Editor’s Note: This post was a very popular post on Switch & Shift and was adapted to include Edgar Schein’s personal meeting room video.
It’s like being lost in the wilderness if you initiate any major change effort in your organization without specifically knowing how cultures effectively evolve or change. It’s one of the greatest leadership challenges, but few truly understand how cultures evolve.
Why don’t most people know how cultures evolve or change?
Culture is a hot topic and it’s all over the popular press whether it’s guidance on “creating” a great culture or coverage of the latest culture crisis.
New information about the inadequacies of leadership at the U.S. Veterans Affairs (VA) medical centers continues to be revealed daily. The headlines astound, “Bad VA care may have killed more than 1,000 veterans, senator’s report says.” In summary, for years the wait times reported by many medical centers in the management system for measuring effectiveness were simply false. As a result, veterans have not been served well and most everyone is outraged.
The following thorough post is a combination of two prior guest posts to Switch & Shift plus additional updates after Mary Barra’s second appearance before a House subcommittee.
The GM ignition switch recall tragedy led to at least 13 deaths and was the result of 11 years of failure on many levels. It’s a live case study on a sad culture crisis we all can and must learn from since culture is the most powerful force in organizations. Rarely do we have a chance to pull back the covers and see a culture with some serious dysfunction from an organization that still accomplishes amazing work on a global scale in spite of it all.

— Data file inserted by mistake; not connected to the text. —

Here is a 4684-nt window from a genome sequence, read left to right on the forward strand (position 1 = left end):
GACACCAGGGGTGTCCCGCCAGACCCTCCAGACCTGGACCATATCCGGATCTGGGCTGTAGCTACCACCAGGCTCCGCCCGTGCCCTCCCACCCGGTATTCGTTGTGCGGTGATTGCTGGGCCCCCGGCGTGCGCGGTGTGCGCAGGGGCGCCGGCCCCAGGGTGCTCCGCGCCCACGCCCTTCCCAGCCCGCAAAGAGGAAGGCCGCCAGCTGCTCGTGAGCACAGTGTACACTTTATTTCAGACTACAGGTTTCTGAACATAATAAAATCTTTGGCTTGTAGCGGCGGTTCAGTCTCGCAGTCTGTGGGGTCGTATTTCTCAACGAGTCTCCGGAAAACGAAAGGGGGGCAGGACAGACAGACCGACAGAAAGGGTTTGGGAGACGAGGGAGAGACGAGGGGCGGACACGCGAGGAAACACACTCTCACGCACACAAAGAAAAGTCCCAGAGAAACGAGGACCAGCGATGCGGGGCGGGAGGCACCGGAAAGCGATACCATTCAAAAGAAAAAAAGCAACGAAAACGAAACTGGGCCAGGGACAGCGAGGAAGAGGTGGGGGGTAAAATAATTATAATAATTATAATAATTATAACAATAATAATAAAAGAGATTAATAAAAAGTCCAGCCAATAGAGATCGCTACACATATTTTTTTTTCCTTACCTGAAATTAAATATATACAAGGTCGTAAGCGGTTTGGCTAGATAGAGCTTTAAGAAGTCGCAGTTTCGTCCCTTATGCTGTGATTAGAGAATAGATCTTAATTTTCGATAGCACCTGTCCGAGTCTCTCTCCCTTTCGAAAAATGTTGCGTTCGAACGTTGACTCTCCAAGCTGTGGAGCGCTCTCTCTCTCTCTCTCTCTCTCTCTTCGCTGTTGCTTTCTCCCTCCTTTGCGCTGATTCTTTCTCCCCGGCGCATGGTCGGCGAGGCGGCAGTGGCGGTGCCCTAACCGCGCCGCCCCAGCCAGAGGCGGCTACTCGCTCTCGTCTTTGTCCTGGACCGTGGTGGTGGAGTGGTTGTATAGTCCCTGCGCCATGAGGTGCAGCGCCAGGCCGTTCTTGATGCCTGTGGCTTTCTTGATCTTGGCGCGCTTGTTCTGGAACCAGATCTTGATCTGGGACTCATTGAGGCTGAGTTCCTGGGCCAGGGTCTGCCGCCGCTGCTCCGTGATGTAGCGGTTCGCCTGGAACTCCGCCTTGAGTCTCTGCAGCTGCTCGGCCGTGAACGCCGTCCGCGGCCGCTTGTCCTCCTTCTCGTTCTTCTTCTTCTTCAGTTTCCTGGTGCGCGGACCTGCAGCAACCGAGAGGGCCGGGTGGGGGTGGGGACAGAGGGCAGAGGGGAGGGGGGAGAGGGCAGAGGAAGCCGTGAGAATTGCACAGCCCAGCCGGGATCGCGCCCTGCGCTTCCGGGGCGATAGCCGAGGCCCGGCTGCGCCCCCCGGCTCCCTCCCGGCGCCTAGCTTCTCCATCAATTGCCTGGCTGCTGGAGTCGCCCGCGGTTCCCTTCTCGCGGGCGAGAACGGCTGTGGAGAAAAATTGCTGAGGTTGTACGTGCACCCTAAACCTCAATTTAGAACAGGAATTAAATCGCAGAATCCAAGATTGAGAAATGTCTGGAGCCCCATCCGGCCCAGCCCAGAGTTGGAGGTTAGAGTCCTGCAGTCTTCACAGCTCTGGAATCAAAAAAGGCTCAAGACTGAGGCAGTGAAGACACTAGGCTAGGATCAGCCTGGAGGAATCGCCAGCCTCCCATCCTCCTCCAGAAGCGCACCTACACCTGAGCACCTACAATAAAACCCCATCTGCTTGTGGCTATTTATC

Most of us experience fear in some form in the workplace nearly every day. Some is completely natural due to uncertainty about raising a problem, idea or opinion. In other cases, fear leads to tragic consequences as employees resist speaking up or “acting on what they know.” Fear is the ultimate culture killer and was the subject of a top 50 post on TLNT last year titled The 8 Clear Signs of a Workplace Culture of Fear. So how do you overcome fear and take action that will benefit your organization?
Editor’s Note: This post originally appeared on RoundPegg.com and TLNT. It was used to populate CultureU for its launch.
Culture is clearly a powerful force, but it’s unfortunately being used as an excuse for disasters ranging from the banking crisis five years ago to the Fukushima nuclear disaster and even the locker room hazing crisis of the Miami Dolphins.
If culture is a contributing cause to so many disasters then it’s especially concerning considering the recent Booz & Company survey where 96 percent of respondents felt culture change was needed in their organization and 51 percent felt a major culture overhaul was needed.
What crisis is next and could there be a disaster looming in your organization?